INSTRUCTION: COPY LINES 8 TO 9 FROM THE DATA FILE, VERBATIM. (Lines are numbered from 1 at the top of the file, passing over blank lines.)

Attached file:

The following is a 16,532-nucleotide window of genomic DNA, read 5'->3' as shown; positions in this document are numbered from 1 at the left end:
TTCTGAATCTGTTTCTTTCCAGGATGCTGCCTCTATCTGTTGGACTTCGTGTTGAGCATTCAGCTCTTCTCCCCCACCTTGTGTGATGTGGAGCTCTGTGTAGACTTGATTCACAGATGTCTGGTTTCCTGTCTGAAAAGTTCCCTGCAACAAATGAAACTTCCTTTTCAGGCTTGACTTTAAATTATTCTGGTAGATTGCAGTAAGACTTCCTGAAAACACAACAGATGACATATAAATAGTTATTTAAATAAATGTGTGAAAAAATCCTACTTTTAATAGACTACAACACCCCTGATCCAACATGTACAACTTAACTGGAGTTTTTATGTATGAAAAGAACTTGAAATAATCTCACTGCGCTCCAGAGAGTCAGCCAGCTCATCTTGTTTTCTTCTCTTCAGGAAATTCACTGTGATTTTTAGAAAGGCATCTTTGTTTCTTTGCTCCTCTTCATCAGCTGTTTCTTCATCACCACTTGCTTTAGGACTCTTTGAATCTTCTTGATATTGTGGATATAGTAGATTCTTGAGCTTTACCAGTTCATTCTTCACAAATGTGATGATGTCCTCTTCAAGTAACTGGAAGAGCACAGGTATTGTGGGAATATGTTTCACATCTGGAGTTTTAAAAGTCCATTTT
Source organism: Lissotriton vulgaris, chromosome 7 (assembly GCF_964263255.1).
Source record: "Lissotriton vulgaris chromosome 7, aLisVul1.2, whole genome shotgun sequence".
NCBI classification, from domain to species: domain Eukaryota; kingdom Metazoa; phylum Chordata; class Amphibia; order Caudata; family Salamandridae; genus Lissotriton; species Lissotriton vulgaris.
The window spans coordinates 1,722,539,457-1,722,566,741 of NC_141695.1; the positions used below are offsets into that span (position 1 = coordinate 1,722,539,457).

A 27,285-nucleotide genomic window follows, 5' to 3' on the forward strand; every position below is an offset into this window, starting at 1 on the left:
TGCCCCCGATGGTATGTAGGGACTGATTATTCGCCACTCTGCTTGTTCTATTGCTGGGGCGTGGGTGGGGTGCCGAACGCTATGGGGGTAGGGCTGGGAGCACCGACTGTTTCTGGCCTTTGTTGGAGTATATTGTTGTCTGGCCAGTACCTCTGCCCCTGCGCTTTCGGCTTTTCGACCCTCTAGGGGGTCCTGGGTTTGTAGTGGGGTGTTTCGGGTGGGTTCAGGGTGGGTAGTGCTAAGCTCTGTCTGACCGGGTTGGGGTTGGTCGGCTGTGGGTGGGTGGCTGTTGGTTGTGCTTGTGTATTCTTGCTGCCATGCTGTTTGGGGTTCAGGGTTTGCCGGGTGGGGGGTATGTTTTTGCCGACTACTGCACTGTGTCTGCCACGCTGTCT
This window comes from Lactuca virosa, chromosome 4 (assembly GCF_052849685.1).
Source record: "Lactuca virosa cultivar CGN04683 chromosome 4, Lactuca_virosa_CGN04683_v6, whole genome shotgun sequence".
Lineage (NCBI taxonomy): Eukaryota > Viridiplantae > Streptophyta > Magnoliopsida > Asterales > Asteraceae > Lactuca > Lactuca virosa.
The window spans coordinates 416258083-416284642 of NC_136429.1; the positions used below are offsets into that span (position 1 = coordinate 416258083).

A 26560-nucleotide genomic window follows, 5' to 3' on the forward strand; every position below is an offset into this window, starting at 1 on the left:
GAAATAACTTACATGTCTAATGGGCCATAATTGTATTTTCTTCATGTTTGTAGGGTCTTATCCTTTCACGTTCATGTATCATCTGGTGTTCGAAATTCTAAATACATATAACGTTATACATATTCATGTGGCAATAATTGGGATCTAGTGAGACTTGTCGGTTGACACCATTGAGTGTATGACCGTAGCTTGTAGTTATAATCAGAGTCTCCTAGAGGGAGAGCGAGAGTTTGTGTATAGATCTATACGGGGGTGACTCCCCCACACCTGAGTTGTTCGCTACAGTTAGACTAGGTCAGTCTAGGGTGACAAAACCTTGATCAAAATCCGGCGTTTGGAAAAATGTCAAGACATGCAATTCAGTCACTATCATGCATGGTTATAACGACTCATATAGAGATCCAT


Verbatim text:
TGCCCCCGATGGTATGTAGGGACTGATTATTCGCCACTCTGCTTGTTCTATTGCTGGGGCGTGGGTGGGGTGCCGAACGCTATGGGGGTAGGGCTGGGAGCACCGACTGTTTCTGGCCTTTGTTGGAGTATATTGTTGTCTGGCCAGTACCTCTGCCCCTGCGCTTTCGGCTTTTCGACCCTCTAGGGGGTCCTGGGTTTGTAGTGGGGTGTTTCGGGTGGGTTCAGGGTGGGTAGTGCTAAGCTCTGTCTGACCGGGTTGGGGTTGGTCGGCTGTGGGTGGGTGGCTGTTGGTTGTGCTTGTGTATTCTTGCTGCCATGCTGTTTGGGGTTCAGGGTTTGCCGGGTGGGGGGTATGTTTTTGCCGACTACTGCACTGTGTCTGCCACGCTGTCT
This window comes from Lactuca virosa, chromosome 4 (assembly GCF_052849685.1).